Congee – a rice-based porridge popular in many parts of Asia and South America – can be prepared in a number of ways from slow cooking in the pan or microwaving or adding hot water to dried congee.
However, Nestlé said each method had limitations such as taste, texture or the ability to heat containers and therefore a need remained to develop a palatable product that could be eaten instantaneously.
“…It is desirable to offer new solutions to consumers living a busy lifestyle, who unfortunately do not always have enough spare time to prepare a restoring meal, at various times of the day, such as breakfast or dinner. Hence, a quick, convenient and easy-to-use product which is similar to freshly-made congee would be particularly interesting,” Nestlé wrote in its patent filing.
The food major’s concentrated congee could be made using rice, beans or pseudocereals like barley, buckwheat, maize, millet or oats, among others along with a host of additional ingredients from meat or fish to vegetables and fruits.
The congee was then stored in retorted containers – a form of flexible packaging that ensures in-container sterilization through a saturated steam process – either in pouch form for consumers to pour into a bowl or a harder container that could double-up as a portable bowl. For the pot design, Nestlé included a foldable spoon and seasoning sachets in a separately sealed space inside.
Improved shelf life
Nestlé said the choice to develop concentrated congee was important for shelf life as well as consumer use.
The amount of free water in congee concentrate was considerably lower than regular congee, it explained, which helped improve shelf life alongside the retort packaging and processing.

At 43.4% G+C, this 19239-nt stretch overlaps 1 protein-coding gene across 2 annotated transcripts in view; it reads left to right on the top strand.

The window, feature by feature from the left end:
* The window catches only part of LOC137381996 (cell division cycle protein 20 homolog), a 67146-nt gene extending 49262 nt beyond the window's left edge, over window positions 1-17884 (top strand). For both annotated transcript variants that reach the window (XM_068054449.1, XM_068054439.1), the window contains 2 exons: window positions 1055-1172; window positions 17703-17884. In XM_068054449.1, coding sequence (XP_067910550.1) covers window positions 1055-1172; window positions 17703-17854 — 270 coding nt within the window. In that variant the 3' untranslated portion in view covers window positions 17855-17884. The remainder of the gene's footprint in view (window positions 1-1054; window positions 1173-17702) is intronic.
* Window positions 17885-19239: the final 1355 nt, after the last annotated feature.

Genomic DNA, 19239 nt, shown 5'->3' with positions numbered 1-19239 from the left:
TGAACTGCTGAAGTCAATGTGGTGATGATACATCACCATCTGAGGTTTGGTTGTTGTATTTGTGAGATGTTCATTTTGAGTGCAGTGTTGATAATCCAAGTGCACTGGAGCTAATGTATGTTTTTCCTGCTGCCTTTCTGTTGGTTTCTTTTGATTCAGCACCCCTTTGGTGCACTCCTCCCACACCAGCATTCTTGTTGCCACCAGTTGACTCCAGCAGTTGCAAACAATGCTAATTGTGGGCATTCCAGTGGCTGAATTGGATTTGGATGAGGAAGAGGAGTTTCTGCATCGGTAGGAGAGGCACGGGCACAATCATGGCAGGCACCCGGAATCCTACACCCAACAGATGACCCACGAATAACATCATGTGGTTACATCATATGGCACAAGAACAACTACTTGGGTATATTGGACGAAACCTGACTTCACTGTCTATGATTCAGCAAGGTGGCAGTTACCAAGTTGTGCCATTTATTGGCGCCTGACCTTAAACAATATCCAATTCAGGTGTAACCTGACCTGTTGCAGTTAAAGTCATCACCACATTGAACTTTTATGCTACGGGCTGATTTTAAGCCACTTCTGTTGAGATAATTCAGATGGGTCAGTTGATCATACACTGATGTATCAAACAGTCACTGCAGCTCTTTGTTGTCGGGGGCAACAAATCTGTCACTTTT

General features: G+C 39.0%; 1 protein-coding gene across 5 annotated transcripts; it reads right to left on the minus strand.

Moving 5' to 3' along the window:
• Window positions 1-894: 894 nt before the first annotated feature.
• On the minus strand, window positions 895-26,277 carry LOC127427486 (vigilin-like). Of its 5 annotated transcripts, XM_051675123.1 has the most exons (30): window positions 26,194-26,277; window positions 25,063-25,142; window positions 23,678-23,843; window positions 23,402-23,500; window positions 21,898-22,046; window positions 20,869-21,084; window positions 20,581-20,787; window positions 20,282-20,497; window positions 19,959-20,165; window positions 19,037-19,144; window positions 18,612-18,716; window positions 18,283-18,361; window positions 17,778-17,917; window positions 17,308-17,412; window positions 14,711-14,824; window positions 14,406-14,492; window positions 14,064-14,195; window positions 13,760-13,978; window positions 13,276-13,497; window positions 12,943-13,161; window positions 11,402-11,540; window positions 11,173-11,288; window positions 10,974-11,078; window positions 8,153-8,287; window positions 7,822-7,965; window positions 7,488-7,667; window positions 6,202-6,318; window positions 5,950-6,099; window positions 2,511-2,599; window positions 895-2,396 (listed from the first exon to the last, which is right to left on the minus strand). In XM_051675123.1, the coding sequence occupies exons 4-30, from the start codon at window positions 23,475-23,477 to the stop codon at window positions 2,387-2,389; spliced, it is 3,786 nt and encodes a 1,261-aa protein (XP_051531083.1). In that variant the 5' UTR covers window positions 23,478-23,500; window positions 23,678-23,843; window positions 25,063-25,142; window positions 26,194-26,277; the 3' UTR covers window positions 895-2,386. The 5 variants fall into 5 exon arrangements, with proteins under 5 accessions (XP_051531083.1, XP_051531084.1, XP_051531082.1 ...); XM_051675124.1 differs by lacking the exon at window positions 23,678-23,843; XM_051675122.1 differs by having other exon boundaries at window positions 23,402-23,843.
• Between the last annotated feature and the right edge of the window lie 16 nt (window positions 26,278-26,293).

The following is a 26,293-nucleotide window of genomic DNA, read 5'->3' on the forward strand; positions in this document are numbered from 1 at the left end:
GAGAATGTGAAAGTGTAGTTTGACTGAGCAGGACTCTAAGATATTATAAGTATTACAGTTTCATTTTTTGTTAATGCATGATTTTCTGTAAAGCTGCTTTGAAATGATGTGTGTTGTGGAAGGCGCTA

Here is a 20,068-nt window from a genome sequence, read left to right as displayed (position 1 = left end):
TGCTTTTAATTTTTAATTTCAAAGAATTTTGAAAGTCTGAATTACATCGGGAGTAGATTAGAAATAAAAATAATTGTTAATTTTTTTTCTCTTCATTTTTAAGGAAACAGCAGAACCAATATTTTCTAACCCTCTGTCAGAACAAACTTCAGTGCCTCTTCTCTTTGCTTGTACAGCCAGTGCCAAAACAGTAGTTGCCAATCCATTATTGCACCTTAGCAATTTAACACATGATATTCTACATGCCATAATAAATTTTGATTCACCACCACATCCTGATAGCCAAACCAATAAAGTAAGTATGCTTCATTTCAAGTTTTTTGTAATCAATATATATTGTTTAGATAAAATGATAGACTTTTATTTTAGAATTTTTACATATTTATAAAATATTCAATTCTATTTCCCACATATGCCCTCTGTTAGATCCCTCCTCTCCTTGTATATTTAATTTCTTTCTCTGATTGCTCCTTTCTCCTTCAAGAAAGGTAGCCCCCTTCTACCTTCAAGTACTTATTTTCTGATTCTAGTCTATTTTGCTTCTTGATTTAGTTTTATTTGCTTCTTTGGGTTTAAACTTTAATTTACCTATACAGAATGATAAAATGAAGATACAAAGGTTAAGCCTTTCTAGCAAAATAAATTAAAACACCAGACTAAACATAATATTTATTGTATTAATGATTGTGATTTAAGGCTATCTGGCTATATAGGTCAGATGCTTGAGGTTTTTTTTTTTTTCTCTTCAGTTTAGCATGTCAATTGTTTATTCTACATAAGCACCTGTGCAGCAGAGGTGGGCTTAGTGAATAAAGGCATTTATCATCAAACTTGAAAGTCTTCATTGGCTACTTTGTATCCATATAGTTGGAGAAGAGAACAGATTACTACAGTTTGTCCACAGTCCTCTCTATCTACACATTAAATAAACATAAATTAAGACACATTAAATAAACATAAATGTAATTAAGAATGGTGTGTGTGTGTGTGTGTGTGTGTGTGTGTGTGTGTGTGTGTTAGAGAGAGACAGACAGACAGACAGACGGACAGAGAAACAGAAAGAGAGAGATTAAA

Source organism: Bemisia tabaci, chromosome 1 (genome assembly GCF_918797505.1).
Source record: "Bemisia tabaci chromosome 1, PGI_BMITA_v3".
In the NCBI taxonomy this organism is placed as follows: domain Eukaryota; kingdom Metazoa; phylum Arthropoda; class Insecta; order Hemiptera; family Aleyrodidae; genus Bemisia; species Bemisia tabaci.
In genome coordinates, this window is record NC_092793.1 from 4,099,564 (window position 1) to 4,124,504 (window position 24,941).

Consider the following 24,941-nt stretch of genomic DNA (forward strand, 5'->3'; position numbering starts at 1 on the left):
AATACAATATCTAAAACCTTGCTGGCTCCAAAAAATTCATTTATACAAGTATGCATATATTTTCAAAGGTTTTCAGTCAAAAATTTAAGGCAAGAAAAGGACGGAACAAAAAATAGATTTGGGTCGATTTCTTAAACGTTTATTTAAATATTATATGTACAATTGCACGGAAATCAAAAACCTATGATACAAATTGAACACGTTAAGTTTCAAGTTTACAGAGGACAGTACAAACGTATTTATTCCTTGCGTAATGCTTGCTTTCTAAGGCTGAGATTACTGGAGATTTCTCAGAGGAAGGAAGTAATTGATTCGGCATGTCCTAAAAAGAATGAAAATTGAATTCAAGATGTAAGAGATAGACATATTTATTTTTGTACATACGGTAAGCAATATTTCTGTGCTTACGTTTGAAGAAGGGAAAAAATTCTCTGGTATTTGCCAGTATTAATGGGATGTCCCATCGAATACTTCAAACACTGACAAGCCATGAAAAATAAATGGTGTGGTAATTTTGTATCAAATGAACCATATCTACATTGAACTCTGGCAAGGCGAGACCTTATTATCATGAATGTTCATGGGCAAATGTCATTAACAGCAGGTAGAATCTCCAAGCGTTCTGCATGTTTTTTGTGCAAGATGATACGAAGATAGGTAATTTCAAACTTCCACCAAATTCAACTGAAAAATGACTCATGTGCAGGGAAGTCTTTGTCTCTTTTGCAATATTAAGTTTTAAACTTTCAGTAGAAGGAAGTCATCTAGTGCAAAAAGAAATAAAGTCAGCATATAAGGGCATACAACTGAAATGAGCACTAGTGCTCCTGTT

For consumer use, Nestlé said the lighter weight of the concentrate also made it more portable.
“Yet another advantage is that it is easy to warm the concentrated congee to a consumption temperature, simply by adding hot or boiling water. Therefore, preparing a congee ready for consumption is achieved instantly and the consumer does not need to wait long to obtain a consumable congee.”
Fine formulation balance
The congee, which could be made from blends of rice, beans and cereal, had to predominantly be made up from rice, Nestlé explained – ideally 50-90%.
“…Rice, cereal and bean can be provided intact, as broken pieces, or as flour, or as a mixture thereof. For instance, the carbohydrate ingredient is coarsely milled,” it said.
Both had advantages, Nestlé said - using whole ingredients gave an interesting texture and appearance to the product but flour or coarsely milled pieces meant the product could be heated faster and under less stringent conditions.
In terms of additional ingredients, possibilities were vast, it said, from meat like beef, pork, rabbit and veal to fruits and vegetables including spinach, kale, parsnips, apples or pears.
In one example, the food major said a ‘weaning congee’ for infants could be developed using traditional Chinese ingredients for digestive and cognitive development, such as hawthorn, black sesame and walnut.
Source: WIPO Publication No. WO/2014/195459
Published: December 11, 2014. Filed: June 6, 2014
“Shelf-stable concentrated instant congee and manufacture thereof”
Authors: Nestlé – LH. Peng and L. Chang